In a paper presented at the 2001 Sawtooth Software Conference (“The Effects of Disaggregation with Partial Profile Choice Experiments”), Jon Pinnell and Lisa Fridley analyzed nine different partial-profile CBC studies that had been conducted by three different research agencies. Using our CBC/HB software and an aggregate logit solution, they compared the ability of the respective part worths to predict each individual’s choices to different random choice tasks that were “held out.” We would naturally expect that the HB solution should improve individual-level classification rates relative to an aggregate model where all respondents are pooled. Surprisingly, the authors found that HB did worse in four of the nine data sets, and offered no improvement for two others. We’ve puzzled over this finding, as it seems that the data borrowing mechanism in HB should appropriately leverage the more robust information available from the population parameters relative to the relatively sparse data available at the individual level. Only recently do we have an explanation and a better solution.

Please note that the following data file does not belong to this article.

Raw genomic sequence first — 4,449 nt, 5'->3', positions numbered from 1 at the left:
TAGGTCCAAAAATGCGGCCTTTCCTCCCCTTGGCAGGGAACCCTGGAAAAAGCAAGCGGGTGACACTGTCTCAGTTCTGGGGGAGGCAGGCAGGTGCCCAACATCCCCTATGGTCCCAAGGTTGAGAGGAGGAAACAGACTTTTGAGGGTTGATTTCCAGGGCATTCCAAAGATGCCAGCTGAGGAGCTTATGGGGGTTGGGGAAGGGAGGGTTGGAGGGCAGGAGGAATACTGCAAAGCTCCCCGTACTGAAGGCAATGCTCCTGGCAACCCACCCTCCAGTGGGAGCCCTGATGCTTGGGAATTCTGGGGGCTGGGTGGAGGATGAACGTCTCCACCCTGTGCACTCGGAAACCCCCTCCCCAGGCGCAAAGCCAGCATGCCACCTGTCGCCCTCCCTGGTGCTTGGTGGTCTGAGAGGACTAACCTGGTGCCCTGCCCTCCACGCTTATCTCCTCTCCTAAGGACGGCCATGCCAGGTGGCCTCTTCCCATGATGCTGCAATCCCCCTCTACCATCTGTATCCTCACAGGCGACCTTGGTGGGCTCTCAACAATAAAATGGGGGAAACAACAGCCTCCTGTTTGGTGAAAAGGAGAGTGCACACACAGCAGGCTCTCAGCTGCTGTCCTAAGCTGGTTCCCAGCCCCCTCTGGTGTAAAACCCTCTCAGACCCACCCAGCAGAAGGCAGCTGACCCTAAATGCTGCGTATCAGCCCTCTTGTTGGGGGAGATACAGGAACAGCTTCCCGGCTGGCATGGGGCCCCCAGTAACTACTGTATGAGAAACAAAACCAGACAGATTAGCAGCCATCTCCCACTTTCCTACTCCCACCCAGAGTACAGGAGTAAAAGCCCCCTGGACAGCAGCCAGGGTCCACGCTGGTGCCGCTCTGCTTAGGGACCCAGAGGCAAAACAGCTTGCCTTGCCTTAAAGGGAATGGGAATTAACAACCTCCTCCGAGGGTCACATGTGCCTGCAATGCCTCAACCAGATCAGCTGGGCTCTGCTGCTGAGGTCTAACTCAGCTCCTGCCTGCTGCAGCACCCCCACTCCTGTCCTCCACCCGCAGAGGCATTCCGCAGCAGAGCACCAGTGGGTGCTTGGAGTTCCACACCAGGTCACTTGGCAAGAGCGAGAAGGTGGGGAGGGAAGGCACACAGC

Improving the Prior Covariance Matrix Specifications

In the hierarchical Bayes world, we begin with a prior assumption about individual and population parameters and update that information as new data are added. The population-level priors consist of a vector of means and a covariance matrix. The degrees of freedom are also specified for the prior covariance matrix, indicating how much weight should be given to the priors versus the data.

Academics have generally suggested using zero for the means, a covariance matrix proportional to an identity matrix (some positive constant across the diagonal, and zeros in the off-diagonal elements), and degrees of freedom for the covariance matrix equal to the number of parameters to be estimated (plus a small integer constant). When there is enough information available at the individual level relative to the number of parameters to be estimated, these prior assumptions have very little effect on the posterior part worth estimates. However, under extreme conditions such as having many levels of an attribute under effects coding, or estimating many parameters from sparse partial-profile CBC designs, proper specification of the prior covariance matrix matters.